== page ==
Tuesday, May 08, 2007

Keeping Tab of Corrupt Foreigners' Bank Accounts

  
The Globe and Mail, Tara Perkins, 8 May 2007

Canadian financial institutions are scrambling to figure out how to comply with pending legislation that will put them front and centre in the effort to crack down on corrupt foreign politicians.

Money-laundering experts have long complained that banks, credit unions and securities dealers have turned a blind eye to foreign diplomats, government officials and executives of state-owned companies who have sheltered illegal bribes, stolen government money and dodged taxes with sham accounts.

Following the example of a number of other countries, Canada responded to the international rallying cry with proposed legislation that will require Canadian financial institutions to keep close tabs on foreign customers who are in a position of public trust. The rationale behind the legislation is that politicians, ambassadors, judges, high-ranking military officers and heads of state-owned companies have more opportunities than the average banking customer to engage in corrupt activities.

The rules are creating confusion among the financial institutions that will have to comply with them. Lawyers say keeping track of the foreign officials and their family members will be a daunting task.

Two years ago, when U.S. Senate investigators untangled the American money trails of the late Chilean dictator Augusto Pinochet, they got a chilling lesson in the ineffectiveness of the country's money-laundering regulations.

Investigators uncovered a web of 125 U.S. securities and bank accounts the Chilean president had used to hide his fortune from tax authorities, and many of them were opened using fake names, his family members' names, or the names of Chilean military officers.

Outrage over his extensive financial subterfuge sparked cries from regulators in the U.S. and beyond for banks to be more vigilant about the money flows of current and former officials such as Mr. Pinochet.

The Canadian government rushed its new bill through the system late last year, as it prepared to be evaluated this year by the Financial Action Task Force, an intergovernmental body based in Europe that comes up with policies to stop fraudsters from using the financial system. The task force has highlighted government officials, known as politically exposed persons, as high-risk money-laundering suspects.

Those that come from countries where corruption is endemic present the highest risk, the task force says, but "it should be noted that corrupt or dishonest (politically exposed persons) can be found in almost any country."

Their financial crimes can be harder to track than the average person's, because financial institutions have traditionally afforded them more discretion because of their status.

Canada's proposed rules will push deposit-taking financial institutions and securities dealers to identify those customers that are foreign officials. They must also determine if they are doing business with their family members, which can be an overwhelming task when it involves complex family relations.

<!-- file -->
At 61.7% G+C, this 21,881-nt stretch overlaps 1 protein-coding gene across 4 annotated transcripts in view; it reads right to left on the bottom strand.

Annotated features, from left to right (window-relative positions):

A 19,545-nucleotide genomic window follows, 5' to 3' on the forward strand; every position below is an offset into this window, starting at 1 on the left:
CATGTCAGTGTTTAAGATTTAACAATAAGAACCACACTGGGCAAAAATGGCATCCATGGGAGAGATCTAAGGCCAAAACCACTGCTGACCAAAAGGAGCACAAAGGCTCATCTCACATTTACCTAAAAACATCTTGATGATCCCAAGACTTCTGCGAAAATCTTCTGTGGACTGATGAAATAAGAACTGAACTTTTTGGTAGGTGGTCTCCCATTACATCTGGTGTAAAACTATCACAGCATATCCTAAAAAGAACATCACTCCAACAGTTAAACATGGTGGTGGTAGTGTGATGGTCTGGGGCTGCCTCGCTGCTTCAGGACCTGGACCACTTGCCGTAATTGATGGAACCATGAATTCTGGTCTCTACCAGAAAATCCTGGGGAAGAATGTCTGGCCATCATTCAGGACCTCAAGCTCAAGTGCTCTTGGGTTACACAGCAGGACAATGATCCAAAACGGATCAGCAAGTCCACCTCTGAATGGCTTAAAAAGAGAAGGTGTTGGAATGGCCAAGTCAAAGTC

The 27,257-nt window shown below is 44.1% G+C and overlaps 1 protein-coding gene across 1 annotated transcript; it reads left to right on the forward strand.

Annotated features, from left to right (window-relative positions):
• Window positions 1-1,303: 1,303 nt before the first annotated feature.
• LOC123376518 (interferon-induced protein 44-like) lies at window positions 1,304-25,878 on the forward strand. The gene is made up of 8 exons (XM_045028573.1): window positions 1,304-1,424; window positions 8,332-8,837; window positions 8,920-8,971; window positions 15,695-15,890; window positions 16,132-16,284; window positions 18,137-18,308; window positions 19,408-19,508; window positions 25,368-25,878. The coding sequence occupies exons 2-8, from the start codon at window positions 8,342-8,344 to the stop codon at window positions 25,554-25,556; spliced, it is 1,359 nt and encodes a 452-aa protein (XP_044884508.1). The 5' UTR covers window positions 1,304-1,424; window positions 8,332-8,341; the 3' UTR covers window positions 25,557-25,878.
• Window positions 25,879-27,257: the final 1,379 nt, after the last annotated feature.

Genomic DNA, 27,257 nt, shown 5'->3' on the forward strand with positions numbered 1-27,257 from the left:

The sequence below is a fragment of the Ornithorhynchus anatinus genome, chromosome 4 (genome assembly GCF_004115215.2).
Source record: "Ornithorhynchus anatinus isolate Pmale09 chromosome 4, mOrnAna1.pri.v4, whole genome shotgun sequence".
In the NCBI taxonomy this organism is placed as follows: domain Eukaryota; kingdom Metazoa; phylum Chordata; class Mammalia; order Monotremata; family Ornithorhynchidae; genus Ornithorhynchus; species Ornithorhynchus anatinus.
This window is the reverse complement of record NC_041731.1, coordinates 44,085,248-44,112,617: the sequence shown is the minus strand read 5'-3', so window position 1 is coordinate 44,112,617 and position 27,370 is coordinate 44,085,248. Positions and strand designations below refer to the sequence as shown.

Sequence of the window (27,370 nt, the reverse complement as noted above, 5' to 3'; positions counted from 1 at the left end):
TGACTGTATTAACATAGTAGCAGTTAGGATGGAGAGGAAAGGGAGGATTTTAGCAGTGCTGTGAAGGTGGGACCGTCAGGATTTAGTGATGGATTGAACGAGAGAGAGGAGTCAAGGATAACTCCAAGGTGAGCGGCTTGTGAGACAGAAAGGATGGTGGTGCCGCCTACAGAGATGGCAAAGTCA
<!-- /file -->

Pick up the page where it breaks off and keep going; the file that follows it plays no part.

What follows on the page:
"If you're looking at a family where there's been a divorce or two, you're certainly, even within one family, looking at a very extensive group of people," says Robert Elliott, the director of Fasken Martineau DuMoulin LLP's financial institutions services group.

If a bank, credit union or dealer finds that it does have a customer — or prospective customer — that is a foreign official, its senior management has to approve the opening of the account. The financial institution is then required to make inquiries about the origins of money transfers and payments.

While the regulations to accompany the bill have not been released yet, legal experts say the rules — which are expected to take effect later this year — are already creating mountains of work for the financial community and its advisers.

At a recent conference in Toronto, officials from financial institutions had questions about how they should determine whether their customers fit the bill. It's just not practical, bank officials and lawyers complained, to ask each person opening an account if they are, or are related to, a politically exposed person.

The bank would likely be responsible if customers lie about their ties to foreign officials, prompting concerns that Canadian financial institutions and their senior officials could face fines and other consequences if they fail to target improper transactions.

Penalties for violating the law include fines of up to $2-million and up to five years in prison, says Prema Thiele, a partner in the Toronto office of Borden Ladner Gervais LLP.

It's not clear whether bank executives could face those personally. "You're not supposed to take this on until senior management approves it."

Ms. Thiele says the government sees financial institutions as the first line of defence to stop proceeds of crime from entering Canada.

"It's the whole gatekeeper mentality," Ms. Thiele says. "We're going to set these broader principles of what we expect, and you, based on your business circumstances, come up with the way you're going to implement that."
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